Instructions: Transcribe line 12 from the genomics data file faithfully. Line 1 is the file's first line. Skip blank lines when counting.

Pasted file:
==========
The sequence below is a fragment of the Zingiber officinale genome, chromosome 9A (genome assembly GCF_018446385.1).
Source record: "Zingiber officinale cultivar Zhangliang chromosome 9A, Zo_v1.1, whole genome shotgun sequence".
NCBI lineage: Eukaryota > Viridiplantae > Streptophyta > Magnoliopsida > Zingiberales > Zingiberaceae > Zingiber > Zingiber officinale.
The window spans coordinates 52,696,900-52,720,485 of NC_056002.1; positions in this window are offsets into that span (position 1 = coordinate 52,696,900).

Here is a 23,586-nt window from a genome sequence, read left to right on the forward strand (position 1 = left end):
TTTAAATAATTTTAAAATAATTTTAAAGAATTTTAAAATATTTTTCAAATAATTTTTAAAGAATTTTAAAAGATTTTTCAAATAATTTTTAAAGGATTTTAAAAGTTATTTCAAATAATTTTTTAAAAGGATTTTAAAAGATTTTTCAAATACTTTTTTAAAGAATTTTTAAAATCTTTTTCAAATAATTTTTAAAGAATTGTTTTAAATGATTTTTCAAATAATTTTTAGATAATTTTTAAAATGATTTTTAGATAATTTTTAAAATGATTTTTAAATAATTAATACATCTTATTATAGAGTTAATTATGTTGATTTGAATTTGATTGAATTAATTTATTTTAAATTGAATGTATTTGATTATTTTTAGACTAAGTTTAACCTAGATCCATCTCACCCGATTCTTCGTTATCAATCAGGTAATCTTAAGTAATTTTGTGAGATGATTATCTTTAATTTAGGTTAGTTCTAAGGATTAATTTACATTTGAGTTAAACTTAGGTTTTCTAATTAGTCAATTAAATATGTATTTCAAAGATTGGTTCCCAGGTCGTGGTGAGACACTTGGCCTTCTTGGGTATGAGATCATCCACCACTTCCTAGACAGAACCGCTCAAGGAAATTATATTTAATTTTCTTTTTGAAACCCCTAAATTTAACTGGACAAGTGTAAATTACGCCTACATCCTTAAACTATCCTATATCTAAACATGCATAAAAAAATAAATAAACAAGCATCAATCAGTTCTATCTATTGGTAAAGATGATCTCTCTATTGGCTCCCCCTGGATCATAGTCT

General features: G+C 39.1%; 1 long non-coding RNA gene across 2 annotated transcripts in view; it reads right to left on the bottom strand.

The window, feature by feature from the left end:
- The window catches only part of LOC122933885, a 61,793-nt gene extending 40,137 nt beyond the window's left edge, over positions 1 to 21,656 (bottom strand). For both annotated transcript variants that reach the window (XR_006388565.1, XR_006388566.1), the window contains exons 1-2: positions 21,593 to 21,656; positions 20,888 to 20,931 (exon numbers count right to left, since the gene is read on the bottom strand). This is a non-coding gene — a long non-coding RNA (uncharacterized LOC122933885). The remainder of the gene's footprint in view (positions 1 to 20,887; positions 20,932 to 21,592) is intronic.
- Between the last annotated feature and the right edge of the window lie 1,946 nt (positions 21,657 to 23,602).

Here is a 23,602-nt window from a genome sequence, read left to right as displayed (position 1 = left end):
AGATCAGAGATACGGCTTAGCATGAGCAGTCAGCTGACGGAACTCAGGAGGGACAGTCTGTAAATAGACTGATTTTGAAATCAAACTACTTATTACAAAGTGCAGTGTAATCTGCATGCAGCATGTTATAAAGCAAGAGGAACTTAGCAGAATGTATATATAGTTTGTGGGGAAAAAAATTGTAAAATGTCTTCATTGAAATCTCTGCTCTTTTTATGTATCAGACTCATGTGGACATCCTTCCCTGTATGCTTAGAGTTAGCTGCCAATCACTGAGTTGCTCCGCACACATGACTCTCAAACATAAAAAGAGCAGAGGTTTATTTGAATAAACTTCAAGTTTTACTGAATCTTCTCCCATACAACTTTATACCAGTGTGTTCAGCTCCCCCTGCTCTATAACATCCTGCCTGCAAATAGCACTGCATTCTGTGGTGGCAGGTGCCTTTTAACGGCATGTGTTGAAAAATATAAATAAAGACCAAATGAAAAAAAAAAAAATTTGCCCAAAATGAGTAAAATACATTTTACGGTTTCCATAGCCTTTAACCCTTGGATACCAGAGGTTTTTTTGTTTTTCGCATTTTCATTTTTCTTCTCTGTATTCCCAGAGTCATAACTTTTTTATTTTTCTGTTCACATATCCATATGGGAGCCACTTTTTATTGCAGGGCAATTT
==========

AGATCAGAGATACGGCTTAGCATGAGCAGTCAGCTGACGGAACTCAGGAGGGACAGTCTGTAAATAGACTGATTTTGAAATCAAACTACTTATTACAAAGTGCAGTGTAATCTGCATGCAGCATGTTATAAAGCAAGAGGAACTTAGCAGAATGTATATATAGTTTGTGGGGAAAAAAATTGTAAAATGTCTTCATTGAAATCTCTGCTCTTTTTATGTATCAGACTCATGTGGACATCCTTCCCTGTATGCTTAGAGTTAGCTGCCAATCACTGAGTTGCTCCGCACACATGACTCTCAAACATAAAAAGAGCAGAGGTTTATTTGAATAAACTTCAAGTTTTACTGAATCTTCTCCCATACAACTTTATACCAGTGTGTTCAGCTCCCCCTGCTCTATAACATCCTGCCTGCAAATAGCACTGCATTCTGTGGTGGCAGGTGCCTTTTAACGGCATGTGTTGAAAAATATAAATAAAGACCAAATGAAAAAAAAAAAAATTTGCCCAAAATGAGTAAAATACATTTTACGGTTTCCATAGCCTTTAACCCTTGGATACCAGAGGTTTTTTTGTTTTTCGCATTTTCATTTTTCTTCTCTGTATTCCCAGAGTCATAACTTTTTTATTTTTCTGTTCACATATCCATATGGGAGCCACTTTTTATTGCAGGGCAATTT